Atrium Medical Corporation is a relatively new medical device manufacturer. It’s based in the U.S., but it sells critical care products worldwide. Atrium is well-known for its soft tissue and hernia repair products. It also makes coronary and peripheral stents and catheters. Atrium operates as a subsidiary of Maquet. Swedish medical technology company Getinge Group owns Maquet.
Atrium Medical Corporation makes popular products like C-QUR mesh. It also makes vascular grafts, local therapeutic infusion catheters and covered stents.
Atrium Medical had stop manufacturing some of these products while it made corrections. Other products were restricted. But people could still get them with a certificate of medical necessity form.
In early 2015, Atrium signed a Consent Decree with the U.S. Food and Drug Administration. The decree established a framework that provided assurances to the FDA that the company would complete necessary improvements to strengthen its quality management system.
In 2018, Atrium recalled 60 units of ProLite Mesh for improper labeling. And as of October 2020, the company faces 2,378 hernia mesh lawsuits for its C-QUR mesh.
Atrium Medical’s headquarters is in Merrimack, New Hampshire. Atrium develops over 2.7 million medical products each year. It distributes them to over 60 countries.
Atrium Medical started in 1981. It has operated as a subsidiary of Maquet Cardiovascular LLC since November 2011, according to Bloomberg.
Maquet has German roots dating back to 1838. Getinge Group acquired Macquet in 2000. Getinge is a Swedish company.
Getinge brought in about $2.6 billion in revenue in 2017. MPO Magazine ranked Getinge No. 25 out of the top 30 medical device companies.
Mattias Perjos is Getinge’s current president and CEO. Carl Bennett is the company’s current chairman.
Hernia Mesh and Other Products
Atrium develops products for cardiovascular disease, soft tissue repair and critical care management.
These products include artificial heart components, minimally invasive gastrointestinal devices, various catheters and stents, and soft tissue and hernia repair and support components.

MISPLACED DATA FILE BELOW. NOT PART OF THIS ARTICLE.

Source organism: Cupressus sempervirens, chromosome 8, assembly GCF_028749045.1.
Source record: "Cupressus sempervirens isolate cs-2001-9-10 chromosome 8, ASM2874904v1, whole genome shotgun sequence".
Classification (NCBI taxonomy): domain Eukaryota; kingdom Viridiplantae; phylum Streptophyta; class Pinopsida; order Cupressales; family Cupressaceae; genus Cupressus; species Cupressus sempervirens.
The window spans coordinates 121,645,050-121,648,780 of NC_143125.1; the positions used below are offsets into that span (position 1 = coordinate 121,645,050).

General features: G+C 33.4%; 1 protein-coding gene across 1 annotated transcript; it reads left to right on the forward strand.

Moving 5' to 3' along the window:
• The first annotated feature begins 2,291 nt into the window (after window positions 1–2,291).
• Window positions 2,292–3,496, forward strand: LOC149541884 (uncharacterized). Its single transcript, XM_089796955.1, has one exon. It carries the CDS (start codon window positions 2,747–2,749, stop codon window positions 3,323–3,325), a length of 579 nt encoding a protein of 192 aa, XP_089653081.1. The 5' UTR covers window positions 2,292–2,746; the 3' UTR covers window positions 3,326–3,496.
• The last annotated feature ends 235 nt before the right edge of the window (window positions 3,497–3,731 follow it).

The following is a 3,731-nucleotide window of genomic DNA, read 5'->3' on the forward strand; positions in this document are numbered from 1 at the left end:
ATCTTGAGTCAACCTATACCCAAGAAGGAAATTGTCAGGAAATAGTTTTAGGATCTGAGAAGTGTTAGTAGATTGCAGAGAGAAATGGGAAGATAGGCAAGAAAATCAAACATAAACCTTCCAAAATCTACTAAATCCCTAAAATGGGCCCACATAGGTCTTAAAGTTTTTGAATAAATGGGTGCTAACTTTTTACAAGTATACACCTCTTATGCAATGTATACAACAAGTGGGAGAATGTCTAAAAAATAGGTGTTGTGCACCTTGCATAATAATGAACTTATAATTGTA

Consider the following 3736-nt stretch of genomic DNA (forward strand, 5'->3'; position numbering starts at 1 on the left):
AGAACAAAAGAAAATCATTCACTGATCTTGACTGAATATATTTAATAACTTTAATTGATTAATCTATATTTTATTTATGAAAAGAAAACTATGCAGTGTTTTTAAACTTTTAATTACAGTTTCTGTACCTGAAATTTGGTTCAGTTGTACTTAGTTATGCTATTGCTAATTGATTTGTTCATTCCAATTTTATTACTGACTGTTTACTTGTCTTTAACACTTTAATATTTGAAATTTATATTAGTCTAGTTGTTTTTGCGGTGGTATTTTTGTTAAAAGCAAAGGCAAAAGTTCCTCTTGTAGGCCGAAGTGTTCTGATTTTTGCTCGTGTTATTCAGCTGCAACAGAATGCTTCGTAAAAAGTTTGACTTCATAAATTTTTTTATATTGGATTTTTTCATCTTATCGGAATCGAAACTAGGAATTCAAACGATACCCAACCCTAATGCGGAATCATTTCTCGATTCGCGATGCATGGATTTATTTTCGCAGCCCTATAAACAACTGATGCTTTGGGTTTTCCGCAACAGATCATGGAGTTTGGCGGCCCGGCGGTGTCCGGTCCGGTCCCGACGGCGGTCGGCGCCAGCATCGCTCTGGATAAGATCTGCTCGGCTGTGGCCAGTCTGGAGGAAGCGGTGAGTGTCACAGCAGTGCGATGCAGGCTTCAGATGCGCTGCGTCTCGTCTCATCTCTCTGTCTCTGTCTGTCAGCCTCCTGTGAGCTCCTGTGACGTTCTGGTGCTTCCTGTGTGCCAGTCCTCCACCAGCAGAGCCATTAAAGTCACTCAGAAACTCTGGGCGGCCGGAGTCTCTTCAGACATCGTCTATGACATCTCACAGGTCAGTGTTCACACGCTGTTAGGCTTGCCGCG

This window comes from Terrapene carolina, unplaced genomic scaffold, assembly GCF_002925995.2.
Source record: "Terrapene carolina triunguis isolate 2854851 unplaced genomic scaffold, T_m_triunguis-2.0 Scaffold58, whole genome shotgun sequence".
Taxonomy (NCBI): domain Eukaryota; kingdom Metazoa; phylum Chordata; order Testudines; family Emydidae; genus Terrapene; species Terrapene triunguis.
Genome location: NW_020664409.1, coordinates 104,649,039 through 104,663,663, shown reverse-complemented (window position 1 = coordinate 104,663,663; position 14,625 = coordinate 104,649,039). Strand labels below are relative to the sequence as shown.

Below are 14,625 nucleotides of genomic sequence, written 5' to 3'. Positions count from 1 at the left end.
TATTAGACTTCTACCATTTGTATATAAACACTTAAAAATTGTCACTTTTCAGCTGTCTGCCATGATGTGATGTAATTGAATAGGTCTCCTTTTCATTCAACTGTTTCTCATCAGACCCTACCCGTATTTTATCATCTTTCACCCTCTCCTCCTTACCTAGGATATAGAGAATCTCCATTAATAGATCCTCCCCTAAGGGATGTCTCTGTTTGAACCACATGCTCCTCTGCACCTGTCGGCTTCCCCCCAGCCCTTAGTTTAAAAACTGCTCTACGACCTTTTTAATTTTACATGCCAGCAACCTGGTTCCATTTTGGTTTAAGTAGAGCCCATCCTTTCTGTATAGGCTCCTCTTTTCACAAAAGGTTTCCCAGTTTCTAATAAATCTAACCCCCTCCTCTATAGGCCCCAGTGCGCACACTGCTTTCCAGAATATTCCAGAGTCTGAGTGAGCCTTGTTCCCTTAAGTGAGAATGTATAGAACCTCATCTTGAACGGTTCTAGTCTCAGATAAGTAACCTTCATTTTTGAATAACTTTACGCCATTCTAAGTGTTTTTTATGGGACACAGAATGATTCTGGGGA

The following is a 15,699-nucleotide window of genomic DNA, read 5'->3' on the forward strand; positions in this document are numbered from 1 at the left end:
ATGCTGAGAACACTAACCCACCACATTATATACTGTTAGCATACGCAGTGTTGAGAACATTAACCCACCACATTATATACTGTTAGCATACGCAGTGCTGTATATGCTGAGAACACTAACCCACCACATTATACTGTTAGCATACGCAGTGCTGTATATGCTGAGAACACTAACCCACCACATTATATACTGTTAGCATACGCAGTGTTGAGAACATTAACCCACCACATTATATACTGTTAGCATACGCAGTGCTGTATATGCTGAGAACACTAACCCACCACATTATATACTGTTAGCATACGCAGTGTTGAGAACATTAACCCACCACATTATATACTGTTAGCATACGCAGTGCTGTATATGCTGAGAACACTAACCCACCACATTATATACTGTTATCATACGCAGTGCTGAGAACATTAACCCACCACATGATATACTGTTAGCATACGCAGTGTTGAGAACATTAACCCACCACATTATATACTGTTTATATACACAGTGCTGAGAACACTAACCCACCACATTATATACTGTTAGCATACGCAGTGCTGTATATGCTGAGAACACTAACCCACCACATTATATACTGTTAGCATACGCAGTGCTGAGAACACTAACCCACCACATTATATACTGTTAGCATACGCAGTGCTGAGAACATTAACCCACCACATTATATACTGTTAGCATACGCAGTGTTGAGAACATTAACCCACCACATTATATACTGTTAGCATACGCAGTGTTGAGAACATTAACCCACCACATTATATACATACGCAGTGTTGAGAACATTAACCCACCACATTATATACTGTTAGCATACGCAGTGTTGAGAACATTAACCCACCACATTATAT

The company also leads the market in chest drainage devices.
- C-Qur Mesh
- Polypropylene mesh with Omega 3 gel coating
- ProLoop Mesh Plug
- 3-dimensional plug
- ProLite Mesh
- 2-dimensional flexible mesh
- Clearway RX
- Therapeutic infusion catheter
- Xpress-Way RX
- Extraction catheter
- Drug eluting coronary stent system
- Balloon expandable covered stent
- Advanta V12
- Balloon expandable PTFE film covered stent
- 3-layer vascular grafts
Defective Hernia Mesh Lawsuits
Atrium is currently facing hundreds of lawsuits over its popular hernia repair meshes. Injured patients filing the lawsuits claim that the products are defective.
C-QUR Mesh Lawsuits
Patients injured after being implanted with Atrium’s C-QUR mesh are suing Atrium.
More than 2,378 C-QUR hernia mesh lawsuits are pending in New Hampshire federal court. Trials were originally expected to start in 2019, but they were moved to September 2020. In April 2020, Atrium requested that the trial date be moved to January 2021 because of the COVID-19 pandemic.
- Chronic inflammation or immune/allergic reactions
- Perforation of surrounding tissues
- Abdominal pain and bowel obstructions
- Internal tissue degradation caused by mesh erosion
- Other injuries caused by mesh failure or migration
- Second surgeries
ProLoop Polypropylene Mesh Lawsuits
A 2014 lawsuit blamed a man’s injuries on Atrium’s ProLoop polypropylene hernia repair mesh.
Juan Paredes of New Jersey filed the lawsuit against Atrium, Maquet and Getinge Group. He accused the hernia mesh manufacturers of designing a faulty device.
Paredes underwent a double inguinal hernia repair in 2011, according to his complaint. Doctors implanted Paredes with the device during the surgery. He had to have a second surgery in 2012 to have it removed.
- Shrinking, expanding, cracking and deforming
- Allergic reactions and chronic inflammation
- Organ damage
- Nerve damage
- Chronic pain
- Sexual dysfunction
Whistleblower Lawsuit Settlement
Atrium settled a whistleblower lawsuit in 2016 for $11.5 million.
Esther Grace Sullivan alleged that Atrium paid illegal kickbacks to doctors. He claimed the company paid doctors to promote the company’s iCast brand medical stents for use in patients’ arteries. The FDA had not approved that use.
Sullivan worked for Atrium from 2007 to 2012. He was a sales representative and territory business manager.
Atrium has recalled some of its products, including its problematic meshes. The FDA investigated the problems that initiated each mesh recall and recall of other products as well.
Product Recalled – C-QUR Edge Mesh (all sizes and shapes)
Reason for Recall – coated mesh can adhere to inner packaging liner with exposure to high humidity conditions
Product Recalled – Oasis Dry Suction Water Seal Chest Drain
Reason for Recall – missing o-ring
Product Recalled – ProLite Mesh (about 60 units)
Reason for Recall – improper labeling
Please seek the advice of a medical professional before making health care decisions.
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